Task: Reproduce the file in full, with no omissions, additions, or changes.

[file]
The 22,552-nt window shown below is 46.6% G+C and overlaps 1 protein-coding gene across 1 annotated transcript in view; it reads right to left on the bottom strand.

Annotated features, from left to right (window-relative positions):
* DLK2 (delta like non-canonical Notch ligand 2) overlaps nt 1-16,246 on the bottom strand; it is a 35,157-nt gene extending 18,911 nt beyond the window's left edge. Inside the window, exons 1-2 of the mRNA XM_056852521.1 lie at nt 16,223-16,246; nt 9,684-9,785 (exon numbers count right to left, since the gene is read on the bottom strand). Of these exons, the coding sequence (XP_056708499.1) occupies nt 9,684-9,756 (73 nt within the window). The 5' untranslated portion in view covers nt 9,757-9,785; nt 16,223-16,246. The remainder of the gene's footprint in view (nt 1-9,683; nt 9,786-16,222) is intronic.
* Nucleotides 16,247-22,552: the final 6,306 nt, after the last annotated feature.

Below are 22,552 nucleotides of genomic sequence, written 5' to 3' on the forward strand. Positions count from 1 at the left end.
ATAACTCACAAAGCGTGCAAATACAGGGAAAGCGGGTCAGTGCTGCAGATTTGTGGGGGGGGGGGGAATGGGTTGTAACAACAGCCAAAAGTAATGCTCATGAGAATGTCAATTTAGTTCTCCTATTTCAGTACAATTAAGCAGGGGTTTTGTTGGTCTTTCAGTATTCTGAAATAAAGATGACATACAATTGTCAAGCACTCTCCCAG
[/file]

The 22,552-nt window shown below is 46.6% G+C and overlaps 1 protein-coding gene across 1 annotated transcript in view; it reads right to left on the bottom strand.

Annotated features, from left to right (window-relative positions):
* DLK2 (delta like non-canonical Notch ligand 2) overlaps nt 1-16,246 on the bottom strand; it is a 35,157-nt gene extending 18,911 nt beyond the window's left edge. Inside the window, exons 1-2 of the mRNA XM_056852521.1 lie at nt 16,223-16,246; nt 9,684-9,785 (exon numbers count right to left, since the gene is read on the bottom strand). Of these exons, the coding sequence (XP_056708499.1) occupies nt 9,684-9,756 (73 nt within the window). The 5' untranslated portion in view covers nt 9,757-9,785; nt 16,223-16,246. The remainder of the gene's footprint in view (nt 1-9,683; nt 9,786-16,222) is intronic.
* Nucleotides 16,247-22,552: the final 6,306 nt, after the last annotated feature.

Below are 22,552 nucleotides of genomic sequence, written 5' to 3' on the forward strand. Positions count from 1 at the left end.
ATAACTCACAAAGCGTGCAAATACAGGGAAAGCGGGTCAGTGCTGCAGATTTGTGGGGGGGGGGGGAATGGGTTGTAACAACAGCCAAAAGTAATGCTCATGAGAATGTCAATTTAGTTCTCCTATTTCAGTACAATTAAGCAGGGGTTTTGTTGGTCTTTCAGTATTCTGAAATAAAGATGACATACAATTGTCAAGCACTCTCCCAG